Miami-Dade commissioners on Tuesday endorsed the Paris climate accord, giving the symbolic and explicit backing that the county’s mayor declined to provide after President Donald Trump pulled the United States out of the agreement three weeks ago.
“This our affirmation,” said Commissioner Daniella Levine Cava, who sponsored the resolution to support the 2015 agreement and its goal of limiting the planet’s warming to under two degrees Celsius by the end of the century. The slowdown would come from a reduction in greenhouse emissions, the primary culprit in the rising seas already threatening South Florida.
“We’re at the forefront of what’s happening globally,” said Levine Cava, a Democrat. “It’s very important for us to weigh in.”
The resolution adds Miami-Dade to a string of local governments and municipal officials seeking to counter Trump’s rejection of the nonbinding agreement between 195 countries. The legislation also gave Mayor Carlos Gimenez a second chance to publicly back the Paris agreement after gingerly avoiding an outright endorsement after the rejection by Trump, who the mayor is hoping will shepherd billions of dollars in transit funds to Miami-Dade.
On Tuesday, a spokesman answered “yes” when asked if Gimenez — who can veto commission actions — backed Levine Cava’s resolution.
“Mayor Gimenez signed the U.S.-China Climate Leaders Compact in 2015,” said Michael Hernández, Gimenez’s communications director. “Those benchmarks may be more ambitious than the Paris Accord.”
We’re at the forefront of what’s happening globally. It’s very important for us to weigh in.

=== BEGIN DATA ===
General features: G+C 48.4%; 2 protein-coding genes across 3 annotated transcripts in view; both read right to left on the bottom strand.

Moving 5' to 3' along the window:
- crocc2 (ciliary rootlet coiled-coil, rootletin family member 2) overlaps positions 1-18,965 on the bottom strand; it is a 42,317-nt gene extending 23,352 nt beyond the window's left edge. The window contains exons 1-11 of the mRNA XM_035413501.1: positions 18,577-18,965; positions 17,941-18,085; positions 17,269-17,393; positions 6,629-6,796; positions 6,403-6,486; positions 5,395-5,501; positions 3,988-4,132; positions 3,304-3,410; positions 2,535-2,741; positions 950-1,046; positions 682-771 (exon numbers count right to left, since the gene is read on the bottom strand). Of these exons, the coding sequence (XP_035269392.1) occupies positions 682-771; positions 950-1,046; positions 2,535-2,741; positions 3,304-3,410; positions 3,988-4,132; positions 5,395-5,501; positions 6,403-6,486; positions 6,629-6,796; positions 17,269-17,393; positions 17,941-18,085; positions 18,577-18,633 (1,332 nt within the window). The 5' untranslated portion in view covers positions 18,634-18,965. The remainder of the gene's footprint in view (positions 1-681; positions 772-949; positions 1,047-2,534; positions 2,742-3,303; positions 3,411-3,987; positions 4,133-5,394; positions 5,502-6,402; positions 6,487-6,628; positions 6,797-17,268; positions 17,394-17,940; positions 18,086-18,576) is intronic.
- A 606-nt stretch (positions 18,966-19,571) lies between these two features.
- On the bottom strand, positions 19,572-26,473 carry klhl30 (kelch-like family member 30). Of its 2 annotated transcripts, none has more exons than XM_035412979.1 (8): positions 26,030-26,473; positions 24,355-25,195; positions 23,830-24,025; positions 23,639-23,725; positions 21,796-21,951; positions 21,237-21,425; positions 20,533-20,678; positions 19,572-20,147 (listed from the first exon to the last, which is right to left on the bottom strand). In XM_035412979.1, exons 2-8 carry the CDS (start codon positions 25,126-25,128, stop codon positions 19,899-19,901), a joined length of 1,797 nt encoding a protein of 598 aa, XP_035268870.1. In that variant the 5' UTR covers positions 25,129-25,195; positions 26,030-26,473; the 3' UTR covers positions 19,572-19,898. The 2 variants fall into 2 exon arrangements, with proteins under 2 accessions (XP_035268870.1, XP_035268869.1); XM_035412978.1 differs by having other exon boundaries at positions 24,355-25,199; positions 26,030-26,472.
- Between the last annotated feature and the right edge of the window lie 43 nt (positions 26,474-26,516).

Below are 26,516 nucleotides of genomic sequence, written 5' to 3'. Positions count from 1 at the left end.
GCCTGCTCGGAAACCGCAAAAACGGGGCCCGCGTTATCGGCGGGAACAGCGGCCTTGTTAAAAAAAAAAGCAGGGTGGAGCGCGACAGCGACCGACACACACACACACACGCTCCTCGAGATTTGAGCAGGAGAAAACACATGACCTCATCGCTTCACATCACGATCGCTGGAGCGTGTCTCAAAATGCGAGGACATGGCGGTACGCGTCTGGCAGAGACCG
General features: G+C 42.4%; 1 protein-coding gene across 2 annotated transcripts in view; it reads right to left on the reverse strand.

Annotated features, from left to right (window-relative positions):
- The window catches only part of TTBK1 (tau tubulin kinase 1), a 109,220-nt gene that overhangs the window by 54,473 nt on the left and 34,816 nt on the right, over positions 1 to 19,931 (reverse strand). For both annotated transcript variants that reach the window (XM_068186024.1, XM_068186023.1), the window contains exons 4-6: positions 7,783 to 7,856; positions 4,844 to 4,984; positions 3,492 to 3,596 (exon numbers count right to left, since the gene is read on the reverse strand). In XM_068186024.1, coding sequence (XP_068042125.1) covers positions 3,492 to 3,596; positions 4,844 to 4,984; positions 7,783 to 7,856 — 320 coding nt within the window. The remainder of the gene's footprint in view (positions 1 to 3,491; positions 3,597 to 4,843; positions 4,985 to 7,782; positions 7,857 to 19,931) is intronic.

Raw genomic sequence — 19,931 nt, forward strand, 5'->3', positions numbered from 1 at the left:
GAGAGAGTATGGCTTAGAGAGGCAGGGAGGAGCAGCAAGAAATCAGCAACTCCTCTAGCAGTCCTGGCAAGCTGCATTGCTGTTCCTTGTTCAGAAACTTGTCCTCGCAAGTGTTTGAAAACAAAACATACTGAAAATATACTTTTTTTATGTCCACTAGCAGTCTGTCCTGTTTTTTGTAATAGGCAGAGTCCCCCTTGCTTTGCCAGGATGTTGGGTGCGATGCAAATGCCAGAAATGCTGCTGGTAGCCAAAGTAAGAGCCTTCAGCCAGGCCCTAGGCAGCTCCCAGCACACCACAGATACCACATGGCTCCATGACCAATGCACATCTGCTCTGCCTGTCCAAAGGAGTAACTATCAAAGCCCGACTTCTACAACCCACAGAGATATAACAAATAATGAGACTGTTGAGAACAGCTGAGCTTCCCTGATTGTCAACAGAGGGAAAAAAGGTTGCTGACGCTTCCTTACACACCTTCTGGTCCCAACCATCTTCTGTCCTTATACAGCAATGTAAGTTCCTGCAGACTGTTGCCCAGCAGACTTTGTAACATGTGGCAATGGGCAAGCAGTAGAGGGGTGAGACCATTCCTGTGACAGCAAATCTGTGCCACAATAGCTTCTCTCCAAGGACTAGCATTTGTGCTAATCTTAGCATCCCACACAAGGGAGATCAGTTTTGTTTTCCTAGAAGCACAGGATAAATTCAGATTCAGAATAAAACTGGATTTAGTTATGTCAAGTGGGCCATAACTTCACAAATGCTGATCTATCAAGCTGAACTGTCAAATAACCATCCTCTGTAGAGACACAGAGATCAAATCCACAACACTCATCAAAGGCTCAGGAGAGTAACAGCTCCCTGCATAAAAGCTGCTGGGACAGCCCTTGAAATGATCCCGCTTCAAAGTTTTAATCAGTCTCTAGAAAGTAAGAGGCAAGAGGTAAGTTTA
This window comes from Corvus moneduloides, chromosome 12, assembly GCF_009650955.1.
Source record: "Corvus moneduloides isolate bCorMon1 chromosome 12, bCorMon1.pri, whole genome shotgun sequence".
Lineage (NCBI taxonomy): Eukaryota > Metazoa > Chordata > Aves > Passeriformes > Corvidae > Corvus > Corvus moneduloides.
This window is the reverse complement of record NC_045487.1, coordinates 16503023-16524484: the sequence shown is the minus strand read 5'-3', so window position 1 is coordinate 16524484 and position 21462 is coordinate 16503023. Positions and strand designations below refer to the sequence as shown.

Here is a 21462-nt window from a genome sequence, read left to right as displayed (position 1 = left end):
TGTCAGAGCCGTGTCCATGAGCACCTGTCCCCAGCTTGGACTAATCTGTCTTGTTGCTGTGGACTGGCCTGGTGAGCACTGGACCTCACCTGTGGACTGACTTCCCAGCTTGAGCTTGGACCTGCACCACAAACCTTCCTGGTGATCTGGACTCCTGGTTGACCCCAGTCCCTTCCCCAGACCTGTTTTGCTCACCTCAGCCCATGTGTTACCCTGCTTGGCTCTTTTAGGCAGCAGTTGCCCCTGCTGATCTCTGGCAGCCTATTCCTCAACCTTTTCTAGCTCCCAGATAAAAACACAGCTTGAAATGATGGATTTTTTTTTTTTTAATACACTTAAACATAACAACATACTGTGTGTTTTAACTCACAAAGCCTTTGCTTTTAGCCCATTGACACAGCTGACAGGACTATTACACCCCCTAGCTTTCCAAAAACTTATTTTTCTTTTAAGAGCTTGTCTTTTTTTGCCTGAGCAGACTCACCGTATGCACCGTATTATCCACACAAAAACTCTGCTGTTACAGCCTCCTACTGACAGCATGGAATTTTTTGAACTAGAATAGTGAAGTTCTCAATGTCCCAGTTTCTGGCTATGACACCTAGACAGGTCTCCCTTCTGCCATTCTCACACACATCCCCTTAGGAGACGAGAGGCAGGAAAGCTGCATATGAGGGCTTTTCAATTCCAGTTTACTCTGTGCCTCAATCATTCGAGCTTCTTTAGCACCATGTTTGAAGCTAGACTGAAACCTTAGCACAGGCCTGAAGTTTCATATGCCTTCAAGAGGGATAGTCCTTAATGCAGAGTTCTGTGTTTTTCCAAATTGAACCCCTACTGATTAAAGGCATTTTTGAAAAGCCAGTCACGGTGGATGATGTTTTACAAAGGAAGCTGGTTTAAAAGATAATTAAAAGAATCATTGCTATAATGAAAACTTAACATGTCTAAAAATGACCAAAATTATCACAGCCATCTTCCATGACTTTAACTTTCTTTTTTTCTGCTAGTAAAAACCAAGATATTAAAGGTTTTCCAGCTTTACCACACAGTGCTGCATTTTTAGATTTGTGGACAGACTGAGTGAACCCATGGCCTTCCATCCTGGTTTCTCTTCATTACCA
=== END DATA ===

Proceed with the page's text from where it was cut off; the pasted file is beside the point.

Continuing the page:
Miami-Dade Commissioner Daniella Levine Cava
Reporters pressed the Republican mayor on whether he endorsed the Paris agreement after Trump’s June 1 announcement, which fell on the first day of hurricane season. Gimenez declined to answer the questions directly. Instead, he emphasized his commitment to fighting climate change and pointed to the 2015 agreement he signed with mayors in the United States and China in 2015 as part of a summit put on by the Obama administration.
The Obama administration’s agreement with China called for reducing U.S. greenhouse emissions by 25 percent to 28 percent of the country’s 2005 levels by 2025. Obama included roughly the same pledge in the Paris agreement.
After Trump’s announcement, mayors across the country, including in Miami and Miami Beach, endorsed the Paris agreement and said their cities would still pursue the the accord’s goals on pollution reduction. The Pinecrest Village Council also passed a resolution in support of the Paris agreement, and the U.S. Conference of Mayors convenes for its yearly gathering after issuing a string of statements endorsing the accord.
In withdrawing the United States from the Paris accord, Trump said the country should remain “the world’s leader on environmental issues” but said the agreement must be renegotiated into something that “protects our country and its taxpayers.”
I do believe we have issues. But when the Paris climate accord was signed, I didn’t believe in it then.
Miami-Dade Commissioner Joe Martinez
Two Republican Miami-Dade commissioners echoed Trump’s criticism and cast the only no votes against the Paris resolution Tuesday. Commissioner Joe Martinez said he supports Miami-Dade wanting to fight climate change, but not through the Obama-era agreement. “I do believe we have issues,” he said. “But when the Paris climate accord was signed, I didn’t believe in it then.”
Chairman Esteban “Steve” Bovo, who also voted no, touched on a parallel Trump move to stop the United States from contributing to a United Nations fund supporting pollution reduction and fighting climate-change impacts in the developing world. The U.S. had contributed about $1 billion to the Green Climate Fund, which has paid for a hydropower plant in the Solomon Islands, restoration of Ugandan wetlands and irrigation systems in northeastern India.
“In symbolically doing this stuff, are we endorsing the $1 billion that goes to India,” Bovo asked. “And if it does, can it come out of Cava’s account?”